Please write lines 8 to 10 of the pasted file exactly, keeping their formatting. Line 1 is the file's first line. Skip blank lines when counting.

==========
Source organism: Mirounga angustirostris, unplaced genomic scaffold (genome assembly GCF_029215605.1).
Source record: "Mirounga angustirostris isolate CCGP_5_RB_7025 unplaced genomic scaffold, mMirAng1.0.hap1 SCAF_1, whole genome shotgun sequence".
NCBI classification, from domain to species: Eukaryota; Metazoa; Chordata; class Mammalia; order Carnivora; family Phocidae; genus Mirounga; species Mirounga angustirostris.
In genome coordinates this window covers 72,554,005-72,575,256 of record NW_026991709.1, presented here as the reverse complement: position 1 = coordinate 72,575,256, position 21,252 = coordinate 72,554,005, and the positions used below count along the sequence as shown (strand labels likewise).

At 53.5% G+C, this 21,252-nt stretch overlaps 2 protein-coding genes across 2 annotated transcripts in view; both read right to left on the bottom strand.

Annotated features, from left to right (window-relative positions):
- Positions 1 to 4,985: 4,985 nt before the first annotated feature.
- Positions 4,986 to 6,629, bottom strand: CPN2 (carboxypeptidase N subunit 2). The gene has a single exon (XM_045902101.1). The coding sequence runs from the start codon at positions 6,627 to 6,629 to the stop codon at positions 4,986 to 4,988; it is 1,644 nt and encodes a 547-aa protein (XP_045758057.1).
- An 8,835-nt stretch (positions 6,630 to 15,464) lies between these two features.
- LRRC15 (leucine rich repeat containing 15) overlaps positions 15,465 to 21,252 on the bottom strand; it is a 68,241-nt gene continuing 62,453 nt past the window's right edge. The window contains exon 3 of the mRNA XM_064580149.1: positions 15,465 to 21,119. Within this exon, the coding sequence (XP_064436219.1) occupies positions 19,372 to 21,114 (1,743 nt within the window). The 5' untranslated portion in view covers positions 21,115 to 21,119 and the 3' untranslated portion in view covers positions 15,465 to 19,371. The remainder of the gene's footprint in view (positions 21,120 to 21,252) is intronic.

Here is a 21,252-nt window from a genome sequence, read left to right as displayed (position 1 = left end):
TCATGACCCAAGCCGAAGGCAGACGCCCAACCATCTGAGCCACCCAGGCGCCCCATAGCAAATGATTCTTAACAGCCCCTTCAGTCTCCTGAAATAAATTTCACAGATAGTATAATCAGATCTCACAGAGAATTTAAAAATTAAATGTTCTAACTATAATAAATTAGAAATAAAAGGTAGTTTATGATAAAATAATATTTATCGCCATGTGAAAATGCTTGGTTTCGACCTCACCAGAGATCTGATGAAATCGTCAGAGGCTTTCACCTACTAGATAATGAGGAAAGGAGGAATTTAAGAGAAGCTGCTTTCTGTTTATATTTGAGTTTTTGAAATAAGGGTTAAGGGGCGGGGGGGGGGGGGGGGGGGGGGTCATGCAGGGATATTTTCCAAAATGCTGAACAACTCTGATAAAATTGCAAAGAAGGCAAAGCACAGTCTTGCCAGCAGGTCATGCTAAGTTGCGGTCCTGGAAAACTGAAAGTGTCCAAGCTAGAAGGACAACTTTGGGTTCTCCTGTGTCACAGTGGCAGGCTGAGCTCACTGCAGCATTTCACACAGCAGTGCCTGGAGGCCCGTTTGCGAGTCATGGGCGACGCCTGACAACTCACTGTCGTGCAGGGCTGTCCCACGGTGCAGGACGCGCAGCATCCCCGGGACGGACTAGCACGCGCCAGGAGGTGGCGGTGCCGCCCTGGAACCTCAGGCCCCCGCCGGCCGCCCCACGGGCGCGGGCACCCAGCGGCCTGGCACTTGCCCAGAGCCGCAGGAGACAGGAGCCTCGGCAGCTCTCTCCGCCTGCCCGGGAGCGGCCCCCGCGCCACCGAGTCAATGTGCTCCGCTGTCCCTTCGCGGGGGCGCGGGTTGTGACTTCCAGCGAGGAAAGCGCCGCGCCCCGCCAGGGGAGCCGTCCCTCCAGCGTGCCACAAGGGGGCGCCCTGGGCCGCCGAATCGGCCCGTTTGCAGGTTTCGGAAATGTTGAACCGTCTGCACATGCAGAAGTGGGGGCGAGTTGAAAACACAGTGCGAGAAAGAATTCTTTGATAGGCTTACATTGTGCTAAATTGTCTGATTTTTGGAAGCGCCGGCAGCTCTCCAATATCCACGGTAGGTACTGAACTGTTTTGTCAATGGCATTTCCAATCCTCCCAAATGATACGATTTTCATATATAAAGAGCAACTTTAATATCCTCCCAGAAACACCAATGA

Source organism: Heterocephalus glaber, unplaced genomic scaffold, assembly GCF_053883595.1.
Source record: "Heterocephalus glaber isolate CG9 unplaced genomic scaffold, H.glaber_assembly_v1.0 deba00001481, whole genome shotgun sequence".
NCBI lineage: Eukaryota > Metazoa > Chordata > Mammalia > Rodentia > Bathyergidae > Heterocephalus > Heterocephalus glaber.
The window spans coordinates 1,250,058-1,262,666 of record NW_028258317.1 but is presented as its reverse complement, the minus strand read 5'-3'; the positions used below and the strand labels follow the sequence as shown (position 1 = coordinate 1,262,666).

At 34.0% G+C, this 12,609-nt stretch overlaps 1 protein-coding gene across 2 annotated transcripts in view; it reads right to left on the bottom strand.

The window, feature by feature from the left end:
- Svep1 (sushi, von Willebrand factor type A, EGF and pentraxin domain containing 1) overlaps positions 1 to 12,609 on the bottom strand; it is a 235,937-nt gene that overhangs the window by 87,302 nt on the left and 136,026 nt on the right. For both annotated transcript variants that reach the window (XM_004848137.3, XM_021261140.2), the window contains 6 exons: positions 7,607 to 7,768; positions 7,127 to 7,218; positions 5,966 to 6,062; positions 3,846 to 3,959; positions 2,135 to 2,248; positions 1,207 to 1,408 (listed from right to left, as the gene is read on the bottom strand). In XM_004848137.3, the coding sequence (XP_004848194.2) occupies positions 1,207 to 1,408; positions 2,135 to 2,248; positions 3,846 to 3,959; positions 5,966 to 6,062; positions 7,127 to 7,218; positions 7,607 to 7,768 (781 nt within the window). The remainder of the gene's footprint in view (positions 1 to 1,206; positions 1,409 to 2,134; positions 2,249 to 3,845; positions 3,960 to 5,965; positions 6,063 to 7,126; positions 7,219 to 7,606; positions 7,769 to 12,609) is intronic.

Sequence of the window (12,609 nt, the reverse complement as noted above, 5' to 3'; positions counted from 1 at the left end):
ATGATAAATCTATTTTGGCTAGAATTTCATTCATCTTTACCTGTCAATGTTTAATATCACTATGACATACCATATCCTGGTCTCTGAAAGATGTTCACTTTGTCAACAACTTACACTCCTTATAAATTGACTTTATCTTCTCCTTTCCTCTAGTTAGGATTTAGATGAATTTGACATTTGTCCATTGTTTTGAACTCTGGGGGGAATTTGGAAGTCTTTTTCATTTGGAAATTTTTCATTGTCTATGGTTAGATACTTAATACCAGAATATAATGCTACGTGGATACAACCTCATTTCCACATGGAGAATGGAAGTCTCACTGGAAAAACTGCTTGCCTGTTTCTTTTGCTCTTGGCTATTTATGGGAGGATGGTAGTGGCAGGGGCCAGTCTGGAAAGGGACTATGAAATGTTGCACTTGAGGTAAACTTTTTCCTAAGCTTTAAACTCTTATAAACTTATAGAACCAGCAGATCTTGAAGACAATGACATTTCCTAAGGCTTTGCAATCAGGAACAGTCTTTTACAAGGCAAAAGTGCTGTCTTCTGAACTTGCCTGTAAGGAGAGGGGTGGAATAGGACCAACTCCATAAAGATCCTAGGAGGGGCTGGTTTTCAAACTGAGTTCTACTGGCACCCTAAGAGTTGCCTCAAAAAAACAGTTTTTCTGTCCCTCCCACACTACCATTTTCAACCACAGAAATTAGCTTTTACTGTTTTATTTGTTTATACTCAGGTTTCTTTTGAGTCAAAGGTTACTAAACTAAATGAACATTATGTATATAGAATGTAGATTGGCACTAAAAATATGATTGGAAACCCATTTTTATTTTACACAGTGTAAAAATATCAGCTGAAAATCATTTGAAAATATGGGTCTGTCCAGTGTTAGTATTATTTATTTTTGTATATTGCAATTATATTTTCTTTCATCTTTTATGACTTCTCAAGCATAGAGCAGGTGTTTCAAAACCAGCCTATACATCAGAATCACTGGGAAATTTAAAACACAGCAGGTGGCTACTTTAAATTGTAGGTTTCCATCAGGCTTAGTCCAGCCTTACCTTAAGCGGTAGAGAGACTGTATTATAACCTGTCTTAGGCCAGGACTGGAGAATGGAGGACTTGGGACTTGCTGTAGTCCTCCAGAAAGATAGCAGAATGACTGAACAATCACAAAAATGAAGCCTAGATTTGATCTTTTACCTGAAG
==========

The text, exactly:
- Positions 4,986 to 6,629, bottom strand: CPN2 (carboxypeptidase N subunit 2). The gene has a single exon (XM_045902101.1). The coding sequence runs from the start codon at positions 6,627 to 6,629 to the stop codon at positions 4,986 to 4,988; it is 1,644 nt and encodes a 547-aa protein (XP_045758057.1).
- An 8,835-nt stretch (positions 6,630 to 15,464) lies between these two features.
- LRRC15 (leucine rich repeat containing 15) overlaps positions 15,465 to 21,252 on the bottom strand; it is a 68,241-nt gene continuing 62,453 nt past the window's right edge. The window contains exon 3 of the mRNA XM_064580149.1: positions 15,465 to 21,119. Within this exon, the coding sequence (XP_064436219.1) occupies positions 19,372 to 21,114 (1,743 nt within the window). The 5' untranslated portion in view covers positions 21,115 to 21,119 and the 3' untranslated portion in view covers positions 15,465 to 19,371. The remainder of the gene's footprint in view (positions 21,120 to 21,252) is intronic.